Article Two describes the presidency (the executive branch): procedures for the selection of the president, qualifications for office, the oath to be affirmed, the powers and duties of the office, and procedures for selection. It also provides for the office of Vice President of the United States, and specifies that the Vice President succeeds to the presidency if the President is incapacitated or resigns. The article nominally makes the Vice President the presiding officer of the Senate, but in practice the Vice President only serves as such under limited circumstances. Article Two also provides for the impeachment and removal from office of civil officers (the President, Vice President, judges, and others). (See presidential system). Article Two of the United States Constitution creates the executive branch of the government, comprising the President and other executive officers. ... For the pop band, see Presidents of the United States of America. ... Under the doctrine of the separation of powers, the executive is the branch of a government charged with implementing, or executing, the law. ... The Vice President of the United States is the second-highest executive official of the United States government, the person who is a heartbeat from the presidency. As first in the presidential line of succession, the Vice President becomes the new President of the United States upon the death, resignation... Depiction of the impeachment trial of Andrew Johnson, then President of the United States, in 1868. ... A presidential system, or a congressional system, is a system of government of a republic where the executive branch is elected separately from the legislative. ...


Article Three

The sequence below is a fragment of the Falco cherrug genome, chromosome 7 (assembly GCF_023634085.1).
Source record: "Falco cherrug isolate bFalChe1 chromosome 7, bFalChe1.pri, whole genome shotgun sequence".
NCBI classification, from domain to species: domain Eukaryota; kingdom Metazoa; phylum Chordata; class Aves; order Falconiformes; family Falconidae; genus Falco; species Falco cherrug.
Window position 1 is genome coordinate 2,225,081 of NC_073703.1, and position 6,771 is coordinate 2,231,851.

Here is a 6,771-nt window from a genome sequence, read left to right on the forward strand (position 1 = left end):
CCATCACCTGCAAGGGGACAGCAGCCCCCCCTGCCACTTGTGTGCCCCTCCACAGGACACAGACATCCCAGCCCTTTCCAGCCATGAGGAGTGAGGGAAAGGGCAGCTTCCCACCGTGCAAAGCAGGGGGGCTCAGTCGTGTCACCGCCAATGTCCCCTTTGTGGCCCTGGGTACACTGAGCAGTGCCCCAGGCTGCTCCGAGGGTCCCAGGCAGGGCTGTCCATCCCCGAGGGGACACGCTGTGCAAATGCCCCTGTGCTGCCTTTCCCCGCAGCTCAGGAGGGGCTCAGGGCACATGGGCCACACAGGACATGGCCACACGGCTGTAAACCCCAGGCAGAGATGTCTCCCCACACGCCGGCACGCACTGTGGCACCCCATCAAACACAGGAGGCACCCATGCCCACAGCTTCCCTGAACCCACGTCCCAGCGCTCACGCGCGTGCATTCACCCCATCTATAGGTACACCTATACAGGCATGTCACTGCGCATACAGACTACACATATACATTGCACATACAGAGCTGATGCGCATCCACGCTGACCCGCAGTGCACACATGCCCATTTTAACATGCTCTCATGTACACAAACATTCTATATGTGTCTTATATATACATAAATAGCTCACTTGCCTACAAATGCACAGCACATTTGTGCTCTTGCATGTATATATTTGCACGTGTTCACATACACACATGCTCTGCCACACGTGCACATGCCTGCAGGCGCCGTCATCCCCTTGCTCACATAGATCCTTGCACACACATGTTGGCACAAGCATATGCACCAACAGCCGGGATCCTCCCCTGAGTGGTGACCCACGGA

Article Three describes the court system (the judicial branch), including the Supreme Court. The article requires that there be one court called the Supreme Court; Congress, at its discretion, can create lower courts, whose judgments and orders are reviewable by the Supreme Court. Article Three also requires trial by jury in all criminal cases, defines the crime of treason, and charges Congress with providing for a punishment for it, while imposing limits on that punishment. Article Three of the United States Constitution establishes the judicial branch of the federal (national) government. ... ... Seal of the Supreme Court The Supreme Court of the United States, located in Washington, D.C., is the highest federal court (see supreme court) in the United States; that is, it has ultimate judicial authority within the United States to interpret and decide questions of federal law, including the... The jury trial (not to be confused with grand jury proceedings or trial by jury) is a bench trial wherein the Judge uses a jury to advise him on the facts while he determines the law. ... In law, treason is the crime of disloyalty to ones nation. ...